All About Bird Wings and Flight Feathers

Wings, feathers and tails come in many shapes, but they all have a special function: keeping birds in the air.

It’s easy to marvel at the magic of a bird in flight, but understanding how it all works makes the process even more incredible. Here, we’ll explain how a typical bird wing functions, as well as explore the different types of bird wings and flight feathers you might spot on the visitors at your feeders and in your trees.

Psst — you won’t believe how quickly a hummingbird flaps its wings.

Different Types of Bird Wings

Form meets function in these four basic bird wing shapes, which allow for different types of flight.

Elliptical Bird Wings

Bnbbyc17 Francis HoeferCourtesy Francis Hoefer
Eastern bluebird 

These round, compact wings, commonly found on songbirds, are useful for quick takeoffs and hairpin maneuvering.

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Passive Soaring Bird Wings

Bnbbyc17 Clifford Farrell, bald eagle, wings, flightCourtesy Clifford Farrell

Most hawks and eagles have passive soaring wings. The long primary and secondary feathers associated with this wing shape make slow gliding easier.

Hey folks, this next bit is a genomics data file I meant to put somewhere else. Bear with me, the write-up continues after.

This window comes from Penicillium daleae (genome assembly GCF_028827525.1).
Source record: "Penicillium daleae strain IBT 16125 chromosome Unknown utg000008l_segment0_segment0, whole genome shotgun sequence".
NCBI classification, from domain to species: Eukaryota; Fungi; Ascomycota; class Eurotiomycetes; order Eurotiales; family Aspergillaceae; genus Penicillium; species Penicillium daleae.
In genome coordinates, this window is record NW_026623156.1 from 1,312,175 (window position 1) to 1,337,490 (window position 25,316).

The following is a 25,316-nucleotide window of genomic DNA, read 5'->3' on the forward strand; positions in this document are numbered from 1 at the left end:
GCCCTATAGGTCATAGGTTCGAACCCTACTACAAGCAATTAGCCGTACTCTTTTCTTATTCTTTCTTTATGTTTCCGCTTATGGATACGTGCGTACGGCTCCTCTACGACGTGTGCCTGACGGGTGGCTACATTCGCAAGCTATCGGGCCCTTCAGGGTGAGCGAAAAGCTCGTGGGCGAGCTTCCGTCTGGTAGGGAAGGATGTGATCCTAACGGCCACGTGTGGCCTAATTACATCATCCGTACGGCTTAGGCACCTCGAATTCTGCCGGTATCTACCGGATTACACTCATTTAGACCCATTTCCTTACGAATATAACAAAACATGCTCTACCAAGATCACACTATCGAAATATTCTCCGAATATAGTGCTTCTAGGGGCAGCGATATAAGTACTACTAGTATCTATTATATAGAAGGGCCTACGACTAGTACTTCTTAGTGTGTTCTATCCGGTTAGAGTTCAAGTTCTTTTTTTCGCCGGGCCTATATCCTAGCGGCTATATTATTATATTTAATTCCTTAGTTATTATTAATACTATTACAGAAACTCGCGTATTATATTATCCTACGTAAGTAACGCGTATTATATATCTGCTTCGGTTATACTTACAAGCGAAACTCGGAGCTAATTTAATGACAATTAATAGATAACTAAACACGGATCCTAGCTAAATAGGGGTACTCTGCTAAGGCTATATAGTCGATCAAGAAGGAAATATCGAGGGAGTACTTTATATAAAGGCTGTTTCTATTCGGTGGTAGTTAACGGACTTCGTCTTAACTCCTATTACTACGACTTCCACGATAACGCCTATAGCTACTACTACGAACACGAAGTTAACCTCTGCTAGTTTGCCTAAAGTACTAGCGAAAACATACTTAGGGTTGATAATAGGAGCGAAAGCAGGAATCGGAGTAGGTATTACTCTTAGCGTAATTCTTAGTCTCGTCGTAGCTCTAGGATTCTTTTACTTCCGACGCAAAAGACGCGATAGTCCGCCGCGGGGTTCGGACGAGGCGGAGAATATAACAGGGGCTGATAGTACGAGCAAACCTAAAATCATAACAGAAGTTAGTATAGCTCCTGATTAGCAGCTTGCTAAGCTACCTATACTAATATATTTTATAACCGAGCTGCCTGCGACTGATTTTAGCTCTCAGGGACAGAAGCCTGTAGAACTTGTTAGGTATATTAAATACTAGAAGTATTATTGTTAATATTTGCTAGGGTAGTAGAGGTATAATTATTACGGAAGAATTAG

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Active Soaring Bird Wings

bird wingsCourtesy Hiram Lenwood

Active soaring wings typically appear on gulls and seabirds. They tend to sport long, narrow wings that catch breezes.

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High Speed Bird Wings

Shutterstock 291773399 0001Courtesy Attila JANDI/Shutterstock
Arctic tern

You’ll find high-speed wings on fast birds, like swifts and terns. They have thin wings that aren’t quite as lengthy as those of soaring birds.

Different Types of Flight Feathers

The types of wings birds have might differ, but bird wing tails and feathers serve similar purposes. Below, we break down five types of flight feathers, their location on the bird and how they help the flier stay (or in some cases, stop!) soaring.

Shutterstock 231513913Keneva Photography/Shutterstock
Red-tailed hawk in flight
  • The leading edge, located at the upper edge of the wing, cuts through wind and lets the airflow travel on both sides of the wing.
  • Coverts include multiple rows of feathers both above and below. The upperside feathers often feature wing bars that make birds easier to identify.
  • Primaries are the long outer feathers located at the bottom edges of the bird’s wing, and they propel the bird forward and help it steer.
  • Secondaries are the inner flight feathers at the bottom of the wing, located closer to the bird’s body, and they help with lift and soaring.
  • Tail feathers are multipurpose tools! They are used for lift, steering, balancing and braking.

Next, learn about how birds fly and more commonly asked questions about birds.

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Rachel Maidl
Rachel Maidl is a senior editor for Birds & Blooms magazine. She enjoys bird-watching in her urban backyard and local state parks, gardening for pollinators and researching new plants. Her favorite backyard visitors are the bumblebees that visit her sedums.